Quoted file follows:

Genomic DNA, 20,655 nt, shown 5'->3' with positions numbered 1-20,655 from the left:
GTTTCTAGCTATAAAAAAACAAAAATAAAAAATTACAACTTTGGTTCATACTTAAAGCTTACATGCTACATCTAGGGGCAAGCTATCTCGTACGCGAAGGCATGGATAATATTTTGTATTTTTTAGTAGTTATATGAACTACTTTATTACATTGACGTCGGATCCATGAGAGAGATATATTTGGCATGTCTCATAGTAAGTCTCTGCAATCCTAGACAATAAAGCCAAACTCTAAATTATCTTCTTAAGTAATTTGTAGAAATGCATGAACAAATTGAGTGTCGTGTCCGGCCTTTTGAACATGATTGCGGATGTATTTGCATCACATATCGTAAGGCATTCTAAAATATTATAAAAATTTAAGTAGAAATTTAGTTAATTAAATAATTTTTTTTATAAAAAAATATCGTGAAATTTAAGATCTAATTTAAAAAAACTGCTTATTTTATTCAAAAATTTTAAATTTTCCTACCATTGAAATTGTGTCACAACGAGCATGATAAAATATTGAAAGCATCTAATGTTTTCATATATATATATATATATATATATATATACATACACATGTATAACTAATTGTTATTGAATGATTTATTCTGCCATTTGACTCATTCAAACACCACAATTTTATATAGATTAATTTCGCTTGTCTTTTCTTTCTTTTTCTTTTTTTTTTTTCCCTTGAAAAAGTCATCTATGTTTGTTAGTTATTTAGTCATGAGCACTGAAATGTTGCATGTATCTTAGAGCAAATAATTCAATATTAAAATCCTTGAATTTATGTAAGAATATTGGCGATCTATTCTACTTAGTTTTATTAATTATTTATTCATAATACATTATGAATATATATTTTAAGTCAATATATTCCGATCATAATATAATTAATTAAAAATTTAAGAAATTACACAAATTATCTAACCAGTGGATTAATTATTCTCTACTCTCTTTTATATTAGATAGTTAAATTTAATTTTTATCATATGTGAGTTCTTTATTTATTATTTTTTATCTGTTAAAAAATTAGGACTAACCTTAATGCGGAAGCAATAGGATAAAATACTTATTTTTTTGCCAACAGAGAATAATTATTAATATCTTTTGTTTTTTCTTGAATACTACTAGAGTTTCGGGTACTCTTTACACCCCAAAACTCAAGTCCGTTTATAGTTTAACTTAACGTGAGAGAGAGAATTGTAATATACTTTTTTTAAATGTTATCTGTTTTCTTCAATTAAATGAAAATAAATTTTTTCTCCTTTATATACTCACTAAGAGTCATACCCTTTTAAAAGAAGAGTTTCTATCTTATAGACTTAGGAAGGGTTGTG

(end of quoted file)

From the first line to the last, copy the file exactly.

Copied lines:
Genomic DNA, 20,655 nt, shown 5'->3' with positions numbered 1-20,655 from the left:
GTTTCTAGCTATAAAAAAACAAAAATAAAAAATTACAACTTTGGTTCATACTTAAAGCTTACATGCTACATCTAGGGGCAAGCTATCTCGTACGCGAAGGCATGGATAATATTTTGTATTTTTTAGTAGTTATATGAACTACTTTATTACATTGACGTCGGATCCATGAGAGAGATATATTTGGCATGTCTCATAGTAAGTCTCTGCAATCCTAGACAATAAAGCCAAACTCTAAATTATCTTCTTAAGTAATTTGTAGAAATGCATGAACAAATTGAGTGTCGTGTCCGGCCTTTTGAACATGATTGCGGATGTATTTGCATCACATATCGTAAGGCATTCTAAAATATTATAAAAATTTAAGTAGAAATTTAGTTAATTAAATAATTTTTTTTATAAAAAAATATCGTGAAATTTAAGATCTAATTTAAAAAAACTGCTTATTTTATTCAAAAATTTTAAATTTTCCTACCATTGAAATTGTGTCACAACGAGCATGATAAAATATTGAAAGCATCTAATGTTTTCATATATATATATATATATATATATATATACATACACATGTATAACTAATTGTTATTGAATGATTTATTCTGCCATTTGACTCATTCAAACACCACAATTTTATATAGATTAATTTCGCTTGTCTTTTCTTTCTTTTTCTTTTTTTTTTTTCCCTTGAAAAAGTCATCTATGTTTGTTAGTTATTTAGTCATGAGCACTGAAATGTTGCATGTATCTTAGAGCAAATAATTCAATATTAAAATCCTTGAATTTATGTAAGAATATTGGCGATCTATTCTACTTAGTTTTATTAATTATTTATTCATAATACATTATGAATATATATTTTAAGTCAATATATTCCGATCATAATATAATTAATTAAAAATTTAAGAAATTACACAAATTATCTAACCAGTGGATTAATTATTCTCTACTCTCTTTTATATTAGATAGTTAAATTTAATTTTTATCATATGTGAGTTCTTTATTTATTATTTTTTATCTGTTAAAAAATTAGGACTAACCTTAATGCGGAAGCAATAGGATAAAATACTTATTTTTTTGCCAACAGAGAATAATTATTAATATCTTTTGTTTTTTCTTGAATACTACTAGAGTTTCGGGTACTCTTTACACCCCAAAACTCAAGTCCGTTTATAGTTTAACTTAACGTGAGAGAGAGAATTGTAATATACTTTTTTTAAATGTTATCTGTTTTCTTCAATTAAATGAAAATAAATTTTTTCTCCTTTATATACTCACTAAGAGTCATACCCTTTTAAAAGAAGAGTTTCTATCTTATAGACTTAGGAAGGGTTGTG